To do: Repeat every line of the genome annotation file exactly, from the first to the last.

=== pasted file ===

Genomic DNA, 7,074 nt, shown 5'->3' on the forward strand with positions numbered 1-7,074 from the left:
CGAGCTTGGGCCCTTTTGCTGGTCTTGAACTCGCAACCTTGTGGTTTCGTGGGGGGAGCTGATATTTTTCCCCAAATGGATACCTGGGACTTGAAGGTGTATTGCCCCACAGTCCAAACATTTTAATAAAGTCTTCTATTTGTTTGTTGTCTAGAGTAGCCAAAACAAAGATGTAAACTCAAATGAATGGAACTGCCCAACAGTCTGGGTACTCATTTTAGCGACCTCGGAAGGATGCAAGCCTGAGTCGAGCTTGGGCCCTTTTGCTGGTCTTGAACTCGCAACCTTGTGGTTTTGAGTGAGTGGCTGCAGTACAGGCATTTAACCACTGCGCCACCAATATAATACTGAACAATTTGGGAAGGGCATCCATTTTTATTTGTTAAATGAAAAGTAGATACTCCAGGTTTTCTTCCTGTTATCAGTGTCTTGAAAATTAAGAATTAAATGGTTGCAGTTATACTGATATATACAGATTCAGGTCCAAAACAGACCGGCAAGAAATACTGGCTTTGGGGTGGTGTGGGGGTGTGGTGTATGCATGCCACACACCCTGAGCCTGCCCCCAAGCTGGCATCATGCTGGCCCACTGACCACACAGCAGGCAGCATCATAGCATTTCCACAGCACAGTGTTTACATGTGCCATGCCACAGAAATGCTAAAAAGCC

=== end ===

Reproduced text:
Genomic DNA, 7,074 nt, shown 5'->3' on the forward strand with positions numbered 1-7,074 from the left:
CGAGCTTGGGCCCTTTTGCTGGTCTTGAACTCGCAACCTTGTGGTTTCGTGGGGGGAGCTGATATTTTTCCCCAAATGGATACCTGGGACTTGAAGGTGTATTGCCCCACAGTCCAAACATTTTAATAAAGTCTTCTATTTGTTTGTTGTCTAGAGTAGCCAAAACAAAGATGTAAACTCAAATGAATGGAACTGCCCAACAGTCTGGGTACTCATTTTAGCGACCTCGGAAGGATGCAAGCCTGAGTCGAGCTTGGGCCCTTTTGCTGGTCTTGAACTCGCAACCTTGTGGTTTTGAGTGAGTGGCTGCAGTACAGGCATTTAACCACTGCGCCACCAATATAATACTGAACAATTTGGGAAGGGCATCCATTTTTATTTGTTAAATGAAAAGTAGATACTCCAGGTTTTCTTCCTGTTATCAGTGTCTTGAAAATTAAGAATTAAATGGTTGCAGTTATACTGATATATACAGATTCAGGTCCAAAACAGACCGGCAAGAAATACTGGCTTTGGGGTGGTGTGGGGGTGTGGTGTATGCATGCCACACACCCTGAGCCTGCCCCCAAGCTGGCATCATGCTGGCCCACTGACCACACAGCAGGCAGCATCATAGCATTTCCACAGCACAGTGTTTACATGTGCCATGCCACAGAAATGCTAAAAAGCC